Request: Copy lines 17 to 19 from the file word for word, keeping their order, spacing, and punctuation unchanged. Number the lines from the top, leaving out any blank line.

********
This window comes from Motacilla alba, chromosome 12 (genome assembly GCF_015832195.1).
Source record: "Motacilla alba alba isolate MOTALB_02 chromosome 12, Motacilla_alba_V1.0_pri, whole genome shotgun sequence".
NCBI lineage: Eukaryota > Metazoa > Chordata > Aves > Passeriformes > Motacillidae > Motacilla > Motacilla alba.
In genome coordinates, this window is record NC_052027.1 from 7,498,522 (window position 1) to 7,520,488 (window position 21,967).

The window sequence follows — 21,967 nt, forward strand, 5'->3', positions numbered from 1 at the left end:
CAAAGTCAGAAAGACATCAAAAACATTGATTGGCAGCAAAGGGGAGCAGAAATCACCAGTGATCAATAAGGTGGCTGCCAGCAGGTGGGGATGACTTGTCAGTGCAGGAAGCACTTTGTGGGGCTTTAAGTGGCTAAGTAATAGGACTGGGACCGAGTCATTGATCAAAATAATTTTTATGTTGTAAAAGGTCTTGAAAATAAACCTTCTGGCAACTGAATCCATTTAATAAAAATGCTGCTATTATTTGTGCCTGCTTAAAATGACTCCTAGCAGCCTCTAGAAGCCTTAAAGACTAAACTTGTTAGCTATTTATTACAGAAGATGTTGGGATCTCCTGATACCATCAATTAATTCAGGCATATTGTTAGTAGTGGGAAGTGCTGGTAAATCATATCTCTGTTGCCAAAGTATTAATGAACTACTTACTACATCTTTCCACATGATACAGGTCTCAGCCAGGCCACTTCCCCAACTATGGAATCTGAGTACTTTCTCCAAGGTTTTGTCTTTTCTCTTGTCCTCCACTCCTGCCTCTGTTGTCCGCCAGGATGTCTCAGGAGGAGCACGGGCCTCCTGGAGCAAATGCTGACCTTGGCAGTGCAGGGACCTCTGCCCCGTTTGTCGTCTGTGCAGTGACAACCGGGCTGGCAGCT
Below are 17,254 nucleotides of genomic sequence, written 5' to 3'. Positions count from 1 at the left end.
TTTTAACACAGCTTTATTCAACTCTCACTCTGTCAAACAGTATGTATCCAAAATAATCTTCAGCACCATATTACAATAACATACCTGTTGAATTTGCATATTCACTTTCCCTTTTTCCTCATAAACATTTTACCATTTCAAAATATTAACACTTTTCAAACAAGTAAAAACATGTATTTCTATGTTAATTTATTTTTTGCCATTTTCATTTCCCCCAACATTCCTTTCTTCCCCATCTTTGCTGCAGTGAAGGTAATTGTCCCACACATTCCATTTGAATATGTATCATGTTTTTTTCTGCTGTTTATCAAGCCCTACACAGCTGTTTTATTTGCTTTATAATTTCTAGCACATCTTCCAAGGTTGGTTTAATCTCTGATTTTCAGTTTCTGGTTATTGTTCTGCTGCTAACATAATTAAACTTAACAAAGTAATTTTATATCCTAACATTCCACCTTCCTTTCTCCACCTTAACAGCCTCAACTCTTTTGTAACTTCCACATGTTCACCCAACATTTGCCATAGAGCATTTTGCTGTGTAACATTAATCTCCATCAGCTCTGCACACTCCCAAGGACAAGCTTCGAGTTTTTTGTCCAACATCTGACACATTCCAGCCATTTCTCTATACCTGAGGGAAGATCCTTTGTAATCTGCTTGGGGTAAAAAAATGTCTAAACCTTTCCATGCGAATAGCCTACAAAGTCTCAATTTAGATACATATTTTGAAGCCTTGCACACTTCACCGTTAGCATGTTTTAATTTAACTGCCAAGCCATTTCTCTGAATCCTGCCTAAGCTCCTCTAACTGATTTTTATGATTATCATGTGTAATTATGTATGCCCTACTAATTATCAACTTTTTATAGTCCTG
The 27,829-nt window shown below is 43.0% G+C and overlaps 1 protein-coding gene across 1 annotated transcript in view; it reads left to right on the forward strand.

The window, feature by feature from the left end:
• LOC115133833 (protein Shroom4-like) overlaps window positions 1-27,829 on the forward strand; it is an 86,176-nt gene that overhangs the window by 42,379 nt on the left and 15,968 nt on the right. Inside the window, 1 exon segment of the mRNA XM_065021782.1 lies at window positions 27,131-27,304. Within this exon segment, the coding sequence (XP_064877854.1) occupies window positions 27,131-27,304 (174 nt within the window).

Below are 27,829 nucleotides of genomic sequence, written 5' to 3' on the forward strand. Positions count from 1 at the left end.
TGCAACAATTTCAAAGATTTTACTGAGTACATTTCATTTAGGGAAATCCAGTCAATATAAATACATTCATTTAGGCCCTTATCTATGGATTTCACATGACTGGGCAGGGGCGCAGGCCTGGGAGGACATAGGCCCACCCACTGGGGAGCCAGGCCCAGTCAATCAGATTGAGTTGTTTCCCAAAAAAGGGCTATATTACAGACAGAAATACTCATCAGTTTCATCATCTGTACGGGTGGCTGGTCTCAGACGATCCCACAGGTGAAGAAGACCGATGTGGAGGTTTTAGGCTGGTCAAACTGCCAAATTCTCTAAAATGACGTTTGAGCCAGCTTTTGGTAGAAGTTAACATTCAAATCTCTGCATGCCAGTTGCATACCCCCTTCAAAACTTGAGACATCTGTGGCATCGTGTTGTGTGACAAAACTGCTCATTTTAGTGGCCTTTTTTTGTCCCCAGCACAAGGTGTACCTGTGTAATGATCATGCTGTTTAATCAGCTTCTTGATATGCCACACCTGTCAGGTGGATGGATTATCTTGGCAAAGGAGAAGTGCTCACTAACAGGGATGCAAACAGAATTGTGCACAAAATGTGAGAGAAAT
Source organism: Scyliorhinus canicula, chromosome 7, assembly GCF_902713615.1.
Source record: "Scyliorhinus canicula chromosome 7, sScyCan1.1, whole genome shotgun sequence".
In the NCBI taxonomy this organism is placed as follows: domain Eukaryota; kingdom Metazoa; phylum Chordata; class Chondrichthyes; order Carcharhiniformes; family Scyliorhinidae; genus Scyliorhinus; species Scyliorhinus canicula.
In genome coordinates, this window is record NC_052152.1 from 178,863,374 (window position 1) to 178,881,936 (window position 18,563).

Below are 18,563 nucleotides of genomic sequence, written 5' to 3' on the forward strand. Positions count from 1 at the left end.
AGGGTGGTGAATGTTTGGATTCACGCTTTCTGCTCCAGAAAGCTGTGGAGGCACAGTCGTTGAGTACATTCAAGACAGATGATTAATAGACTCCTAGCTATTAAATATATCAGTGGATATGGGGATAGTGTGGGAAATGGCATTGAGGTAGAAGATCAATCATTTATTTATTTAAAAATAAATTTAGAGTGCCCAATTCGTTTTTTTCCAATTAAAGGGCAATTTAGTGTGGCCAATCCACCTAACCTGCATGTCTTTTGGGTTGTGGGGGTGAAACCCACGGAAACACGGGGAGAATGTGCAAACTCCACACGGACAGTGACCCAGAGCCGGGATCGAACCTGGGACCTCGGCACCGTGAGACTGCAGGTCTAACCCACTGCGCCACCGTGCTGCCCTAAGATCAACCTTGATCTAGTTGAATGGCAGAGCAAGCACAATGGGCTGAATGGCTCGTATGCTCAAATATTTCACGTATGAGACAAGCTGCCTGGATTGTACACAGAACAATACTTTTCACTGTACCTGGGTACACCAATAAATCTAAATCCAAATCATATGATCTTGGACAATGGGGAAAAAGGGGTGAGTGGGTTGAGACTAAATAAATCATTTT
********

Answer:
In genome coordinates, this window is record NC_052152.1 from 178,863,374 (window position 1) to 178,881,936 (window position 18,563).

Below are 18,563 nucleotides of genomic sequence, written 5' to 3' on the forward strand. Positions count from 1 at the left end.
AGGGTGGTGAATGTTTGGATTCACGCTTTCTGCTCCAGAAAGCTGTGGAGGCACAGTCGTTGAGTACATTCAAGACAGATGATTAATAGACTCCTAGCTATTAAATATATCAGTGGATATGGGGATAGTGTGGGAAATGGCATTGAGGTAGAAGATCAATCATTTATTTATTTAAAAATAAATTTAGAGTGCCCAATTCGTTTTTTTCCAATTAAAGGGCAATTTAGTGTGGCCAATCCACCTAACCTGCATGTCTTTTGGGTTGTGGGGGTGAAACCCACGGAAACACGGGGAGAATGTGCAAACTCCACACGGACAGTGACCCAGAGCCGGGATCGAACCTGGGACCTCGGCACCGTGAGACTGCAGGTCTAACCCACTGCGCCACCGTGCTGCCCTAAGATCAACCTTGATCTAGTTGAATGGCAGAGCAAGCACAATGGGCTGAATGGCTCGTATGCTCAAATATTTCACGTATGAGACAAGCTGCCTGGATTGTACACAGAACAATACTTTTCACTGTACCTGGGTACACCAATAAATCTAAATCCAAATCATATGATCTTGGACAATGGGGAAAAAGGGGTGAGTGGGTTGAGACTAAATAAATCATTTT